No Nobels, One "Failure," a Few Regrets
How did the genius sperm-bank donors turn out?
Slate's"Seed" project is chronicling the history of the Repository for Germinal Choice, the "Nobel Prize sperm bank" founded by millionaire inventor Robert Graham in 1980. We have been searching for the 240-plus children conceived through the bank, their parents, and the men who donated the sperm for them. The left-hand column on this page displays links to the 10 articles in the Seed series, including the introductionexplaining the project.
During the past two months, more than a dozen families and donors from the Repository for Germinal Choice have contacted Slate to tell us their stories and, sometimes, ask our help in finding sperm-bank kin. But the flow is drying up. We haven't heard from anyone new in a few weeks, and I suspect we may have reached everyone we can through Slate. (Click
(Important note: This does not mean the Seed project is folding its tents. Slatewill continue to pursue several promising leads; to troll in other places for repository kids, families, and donors; and to try to unite families and donors who are looking for each other—see " A Mother Searches for 'Donor White.' " We will keep publishing updates as we learn more. So if you have a connection to the Repository for Germinal Choice—whether as a child, parent, donor, or employee—and you would like to share your story anonymously, please contact me by e-mail at firstname.lastname@example.org or by phone at (202) 862-4889.)
When I started working on Seed, I thought there was one mystery to solve: Who are the children from the Nobel sperm bank, and how did they turn out? But I soon found a second puzzle: Who are the donors to the Nobel sperm bank, and how did they turn out? After all, you can't judge whether "genius" genes affected the sperm-bank babies unless you know something about the genes they got. Were they getting DNA from the most brilliant minds in the country or from regular Joes? I was also curious to learn how the donors feel about what they did: Do they regret it? Do they think about it? Do they feel their "kids" to be their own? It turned out that Graham's donors were not exactly whom I expected, and they have not turned out as I expected.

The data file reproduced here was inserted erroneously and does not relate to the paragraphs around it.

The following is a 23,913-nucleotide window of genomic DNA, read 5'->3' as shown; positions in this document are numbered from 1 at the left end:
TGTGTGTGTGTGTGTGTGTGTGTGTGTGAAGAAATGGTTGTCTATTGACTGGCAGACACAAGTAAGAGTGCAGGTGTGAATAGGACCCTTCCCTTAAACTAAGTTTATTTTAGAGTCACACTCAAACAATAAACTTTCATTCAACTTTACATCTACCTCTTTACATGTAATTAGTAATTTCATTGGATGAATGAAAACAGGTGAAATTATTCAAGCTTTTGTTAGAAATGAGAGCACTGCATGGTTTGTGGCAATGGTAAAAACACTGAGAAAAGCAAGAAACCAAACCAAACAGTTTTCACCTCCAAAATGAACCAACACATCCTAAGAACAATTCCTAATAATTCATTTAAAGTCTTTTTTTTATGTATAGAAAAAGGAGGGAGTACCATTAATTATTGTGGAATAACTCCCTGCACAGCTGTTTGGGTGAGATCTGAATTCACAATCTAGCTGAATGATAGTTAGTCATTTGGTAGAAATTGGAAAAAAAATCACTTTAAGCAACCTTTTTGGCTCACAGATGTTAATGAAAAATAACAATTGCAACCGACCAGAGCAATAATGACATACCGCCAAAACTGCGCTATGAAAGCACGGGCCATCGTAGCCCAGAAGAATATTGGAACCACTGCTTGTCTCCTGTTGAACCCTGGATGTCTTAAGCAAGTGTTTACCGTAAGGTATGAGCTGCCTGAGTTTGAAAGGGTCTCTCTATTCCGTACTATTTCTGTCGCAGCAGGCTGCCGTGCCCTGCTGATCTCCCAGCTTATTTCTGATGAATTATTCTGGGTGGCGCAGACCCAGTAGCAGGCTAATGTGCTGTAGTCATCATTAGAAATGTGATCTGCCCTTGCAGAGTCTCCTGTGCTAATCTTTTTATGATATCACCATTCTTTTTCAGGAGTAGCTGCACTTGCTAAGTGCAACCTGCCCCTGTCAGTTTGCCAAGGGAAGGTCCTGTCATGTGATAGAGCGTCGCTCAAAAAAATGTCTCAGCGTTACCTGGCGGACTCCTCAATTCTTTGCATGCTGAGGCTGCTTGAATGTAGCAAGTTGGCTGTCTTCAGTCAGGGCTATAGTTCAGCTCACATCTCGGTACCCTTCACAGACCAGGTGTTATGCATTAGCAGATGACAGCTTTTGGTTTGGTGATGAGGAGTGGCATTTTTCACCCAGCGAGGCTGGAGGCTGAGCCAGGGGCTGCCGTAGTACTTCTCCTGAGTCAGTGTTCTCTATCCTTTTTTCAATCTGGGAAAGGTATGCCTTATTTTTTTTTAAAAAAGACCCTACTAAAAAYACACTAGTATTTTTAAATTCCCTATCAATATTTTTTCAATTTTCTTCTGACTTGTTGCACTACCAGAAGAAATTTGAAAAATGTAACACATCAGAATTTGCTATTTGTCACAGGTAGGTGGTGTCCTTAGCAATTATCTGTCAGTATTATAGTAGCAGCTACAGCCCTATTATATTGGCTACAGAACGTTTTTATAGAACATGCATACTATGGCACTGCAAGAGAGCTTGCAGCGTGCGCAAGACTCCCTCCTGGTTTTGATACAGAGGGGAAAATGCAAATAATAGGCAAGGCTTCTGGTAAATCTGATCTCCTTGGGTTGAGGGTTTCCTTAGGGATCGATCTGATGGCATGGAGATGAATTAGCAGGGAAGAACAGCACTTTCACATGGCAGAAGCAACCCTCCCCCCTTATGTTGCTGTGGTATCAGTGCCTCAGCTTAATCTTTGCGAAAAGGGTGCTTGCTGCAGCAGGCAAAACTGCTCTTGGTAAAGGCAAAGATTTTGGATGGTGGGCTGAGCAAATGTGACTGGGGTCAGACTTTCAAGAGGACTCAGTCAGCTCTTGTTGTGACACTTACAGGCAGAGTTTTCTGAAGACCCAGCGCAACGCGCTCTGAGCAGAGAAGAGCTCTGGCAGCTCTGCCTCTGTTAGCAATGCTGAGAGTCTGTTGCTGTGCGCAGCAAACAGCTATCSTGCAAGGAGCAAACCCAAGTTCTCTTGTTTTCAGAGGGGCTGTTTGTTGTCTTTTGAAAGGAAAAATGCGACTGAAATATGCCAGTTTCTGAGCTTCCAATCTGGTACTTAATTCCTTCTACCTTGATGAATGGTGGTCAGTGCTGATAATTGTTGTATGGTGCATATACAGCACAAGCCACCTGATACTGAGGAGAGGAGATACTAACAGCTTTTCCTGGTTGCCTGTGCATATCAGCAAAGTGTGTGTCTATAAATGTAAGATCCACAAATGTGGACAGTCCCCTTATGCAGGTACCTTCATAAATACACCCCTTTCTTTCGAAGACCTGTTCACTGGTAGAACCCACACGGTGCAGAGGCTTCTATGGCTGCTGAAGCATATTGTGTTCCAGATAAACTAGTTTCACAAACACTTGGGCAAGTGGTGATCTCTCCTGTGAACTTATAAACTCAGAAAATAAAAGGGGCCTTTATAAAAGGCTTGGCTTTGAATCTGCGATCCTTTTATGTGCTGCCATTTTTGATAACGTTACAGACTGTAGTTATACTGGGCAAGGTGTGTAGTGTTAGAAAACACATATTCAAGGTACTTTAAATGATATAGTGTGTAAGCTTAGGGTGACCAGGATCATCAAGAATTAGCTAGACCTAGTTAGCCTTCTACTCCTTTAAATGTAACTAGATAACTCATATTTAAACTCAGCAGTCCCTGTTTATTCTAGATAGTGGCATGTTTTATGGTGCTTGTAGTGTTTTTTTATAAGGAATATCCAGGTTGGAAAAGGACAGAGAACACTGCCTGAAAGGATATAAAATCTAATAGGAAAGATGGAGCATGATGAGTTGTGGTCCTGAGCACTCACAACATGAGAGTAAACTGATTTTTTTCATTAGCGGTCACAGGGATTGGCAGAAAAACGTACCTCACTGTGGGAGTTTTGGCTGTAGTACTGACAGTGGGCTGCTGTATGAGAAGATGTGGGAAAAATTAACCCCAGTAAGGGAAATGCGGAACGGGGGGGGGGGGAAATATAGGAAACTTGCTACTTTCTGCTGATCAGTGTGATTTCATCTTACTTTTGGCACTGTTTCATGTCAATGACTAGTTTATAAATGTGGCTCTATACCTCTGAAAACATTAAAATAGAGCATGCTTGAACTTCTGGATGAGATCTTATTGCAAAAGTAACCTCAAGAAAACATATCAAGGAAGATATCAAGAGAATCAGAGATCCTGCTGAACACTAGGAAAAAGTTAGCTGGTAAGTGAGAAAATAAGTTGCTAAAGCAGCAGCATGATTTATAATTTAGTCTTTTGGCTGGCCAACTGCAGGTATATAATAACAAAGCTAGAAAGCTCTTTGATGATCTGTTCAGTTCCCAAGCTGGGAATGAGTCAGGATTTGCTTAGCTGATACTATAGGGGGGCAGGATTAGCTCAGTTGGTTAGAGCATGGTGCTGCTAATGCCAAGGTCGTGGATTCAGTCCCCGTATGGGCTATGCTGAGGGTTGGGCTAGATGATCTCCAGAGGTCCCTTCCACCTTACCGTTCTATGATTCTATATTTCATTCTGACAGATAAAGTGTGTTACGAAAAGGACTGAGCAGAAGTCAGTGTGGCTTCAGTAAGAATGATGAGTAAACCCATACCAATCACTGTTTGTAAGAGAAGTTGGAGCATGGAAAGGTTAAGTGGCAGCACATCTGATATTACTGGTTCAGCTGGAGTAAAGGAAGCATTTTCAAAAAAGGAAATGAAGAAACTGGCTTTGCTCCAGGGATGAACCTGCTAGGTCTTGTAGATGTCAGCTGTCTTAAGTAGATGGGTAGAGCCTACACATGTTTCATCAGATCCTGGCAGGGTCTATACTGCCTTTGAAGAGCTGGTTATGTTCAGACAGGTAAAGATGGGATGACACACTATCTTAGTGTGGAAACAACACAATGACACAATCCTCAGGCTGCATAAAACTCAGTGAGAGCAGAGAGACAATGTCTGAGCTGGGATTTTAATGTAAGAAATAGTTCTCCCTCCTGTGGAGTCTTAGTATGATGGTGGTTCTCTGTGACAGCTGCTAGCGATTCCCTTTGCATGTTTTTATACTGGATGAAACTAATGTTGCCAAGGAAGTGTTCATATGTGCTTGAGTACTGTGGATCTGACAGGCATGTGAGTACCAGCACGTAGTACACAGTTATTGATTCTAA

As I reported in an earlier story, Graham's alleged "Nobel Prize sperm bank" was nothing of the sort. He recruited only three Nobelists—notably transistor inventor William Shockley—and none of their seed ever found purchase. When he realized Nobelists wouldn't cooperate, Graham settled for what he could get: younger scientists, the occasional businessman, and a couple of Olympic athletes. In the '90s, when that donor pool was drying up, he hit up promising graduate students and men he found in "Who's Who."
Seven men recruited by Graham contacted me. Of them, five donated successfully. Graham dropped the other two men for unspecified medical reasons. The five successful donors seem to account for about 30 of the 215 kids born to the repository. I located a sixth successful donor—responsible for approximately a dozen offspring—but he declined to be interviewed.
Of course my sample is not representative. These donors chose to contact me. I have no idea how the SlateSeven compare to the 50 or 100 other donors who did not contact me. I suspect that the Slatesters are younger. Most of them donated in the late '80s and '90s, and only one was in the repository's first donor stable. (These younger men may have found me because they are more likely to be online and see Slate.)
The Slatesample reflects Graham's constrained ambitions. The SlateSeven were bright but not Olympian when Graham tapped them. Two were child prodigies who had earned advanced scientific degrees at precocious ages. Two were promising graduate students. One was a rising businessman. (See " ' The Entrepreneur' Speaks.") Another was a political activist who shared Graham's conservative views. One counseled troubled kids. They were impressive, but certainly not the most celebrated and accomplished men of the age.
Several of them note, in fact, that Graham seemed almost desperate when he recruited them. He told them that most of the men he approached rejected him and that he was having a hard time keeping his cryobank stocked. Graham was so strapped for geniuses that he even accepted a volunteer, a donor who asks to be called the "Average Guy." Click
Why did the donors cooperate with Graham's eugenic scheme? Almost all cite the same four reasons. It was a Darwinian fantasy come to life. None was a father at the time he donated, and most welcomed the idea of having kids without responsibility for them. "I just felt some drive to reproduce, and this was a way to express that drive without being a parent. It was a selfish act—the ultimate selfish act," says the Average Guy.
David Plotz is the Editor of Slate. He's the author of The Genius Factory: The Curious History of the Nobel Prize Sperm Bank and Good Book. He appears on Slate's Political Gabfest.